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Article: 10 Things to Know about the Mycelial Network

10 Things to Know about the Mycelial Network

10 Things to Know about the Mycelial Network

Nature is our greatest teacher, and she never ceases to amaze. Take, for example, the mycelial network: This underground web connects plants and trees, providing nutrients and even serving as a mode for communication. If the first you’ve heard of the mycelial network was in the Fantastic Fungi film, we wanted to offer you a peek into this secret and awe-inspiring world that’s always under foot yet out of sight. By making the invisible visible, we can more profoundly connect with the magic and mystery of mushrooms – and the planet as a whole.

Here are 10 things to know about the mycelial network:

  1. Mycelium are the unseen parts of mushrooms, long threads hidden beneath the forest floor that serve as “roots” for mushrooms. Think of them as the telephone wires of nature’s communication network. Through this network, plants and trees work with fungi in a symbiotic relationship.  
  2. The network is made of individual hyphae that are truly invisible to the naked eye. They can range from 2 to 20 micrometers in diameter (for reference, the finest human hair is 17 micrometers). A micrometer is one-thousandth of a millimeter!
  3. Mycelium grows one cell at a time, but they keep branching in all directions – and the mycelial network has more connections than our brain’s neural pathways! The network actually works much like our brains, by using electrical impulses and electrolytes.
  4. Mycelium can extend for hundreds or even thousands of miles if they are stretched end to end. But since they are so compactly connected, you might find 200 kilometers or more in a single kilogram (2.2 pounds) of soil!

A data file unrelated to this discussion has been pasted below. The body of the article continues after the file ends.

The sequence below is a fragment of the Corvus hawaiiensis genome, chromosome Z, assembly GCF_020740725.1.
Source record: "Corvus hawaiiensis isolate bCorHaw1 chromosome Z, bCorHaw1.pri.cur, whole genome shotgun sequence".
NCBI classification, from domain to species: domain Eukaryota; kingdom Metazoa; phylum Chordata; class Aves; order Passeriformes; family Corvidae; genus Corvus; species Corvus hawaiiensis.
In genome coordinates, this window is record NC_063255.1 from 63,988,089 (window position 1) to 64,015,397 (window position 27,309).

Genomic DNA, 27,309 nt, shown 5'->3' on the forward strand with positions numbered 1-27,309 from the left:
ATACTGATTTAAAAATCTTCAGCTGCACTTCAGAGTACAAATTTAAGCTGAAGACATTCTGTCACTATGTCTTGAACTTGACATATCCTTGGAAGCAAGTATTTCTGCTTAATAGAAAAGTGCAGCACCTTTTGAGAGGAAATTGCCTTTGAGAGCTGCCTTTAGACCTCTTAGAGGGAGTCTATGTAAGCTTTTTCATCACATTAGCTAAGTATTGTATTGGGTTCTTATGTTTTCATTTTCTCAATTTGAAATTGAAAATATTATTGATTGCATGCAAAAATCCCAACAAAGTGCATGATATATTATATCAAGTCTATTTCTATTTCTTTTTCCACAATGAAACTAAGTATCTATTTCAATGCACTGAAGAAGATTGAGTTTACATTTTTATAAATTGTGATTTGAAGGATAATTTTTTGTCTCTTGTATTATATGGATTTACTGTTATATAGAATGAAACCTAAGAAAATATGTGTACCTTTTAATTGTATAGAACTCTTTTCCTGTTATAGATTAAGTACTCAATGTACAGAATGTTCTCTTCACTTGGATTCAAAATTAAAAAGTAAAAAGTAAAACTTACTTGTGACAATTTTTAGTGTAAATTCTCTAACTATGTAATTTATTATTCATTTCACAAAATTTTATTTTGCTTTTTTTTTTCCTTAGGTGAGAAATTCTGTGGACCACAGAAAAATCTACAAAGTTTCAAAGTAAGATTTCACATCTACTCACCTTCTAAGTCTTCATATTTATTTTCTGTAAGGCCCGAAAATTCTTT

5. The mycelial network is a shared economy, where ecosystems flourish without greed. The mycelium underfoot ensures their close-by neighbors have the resources (nutrients, water, etc.) they need to flourish. But they also have formed ways to distribute nutrients across their entire network. Read more about The Feminine Side of the Mycelium Network.
  6. These fungal colonies even have a “biomass recycling” program in place. Mushrooms are nature’s cleaners, breaking down what’s left behind by humans and other organisms – and doing their best to leave the earth better than they found it.
  7. German forest ranger Peter Wohlleben, author of The Hidden Life of Trees: What They Feel, How They Communicate — Discoveries From a Secret World, coined the term “the Wood Wide Web” since mycelium is how trees communicate with each other. By sending electrical signals through the fungal network underground, trees can learn, remember, nurse one another and even keep long-dead stumps alive.
  8. According to research, the mycelial network “has a primitive intelligence with decision-making ability and memory” – and scientists are working to understand how and why they forage, share resources and relocate when necessary.
  9. The world’s largest organism is a honey mushroom network in Oregon's Blue Mountains. These mushrooms would stretch to almost four square miles if laid flat – and they cover more than 2,300 acres. How can so many mushrooms all be part of the same organism? You guessed it: the mycelial network.
  10. This is only the beginning. What we know about fungi and the mycelial network is a small part of their infinite wisdom. As we’ve learned from our partners at the Fungi Foundation, fungi will save us – and we can all learn from them.

The next time you’re out on a hike or even taking a walk in your neighborhood, pause and look down. While you might not be able to see what’s happening, the mycelial network is always underneath. Whether you’re foraging for mushrooms or rewatching the film, let those feelings of awe and wonder inspire you to slow down enough to be present and get curious.

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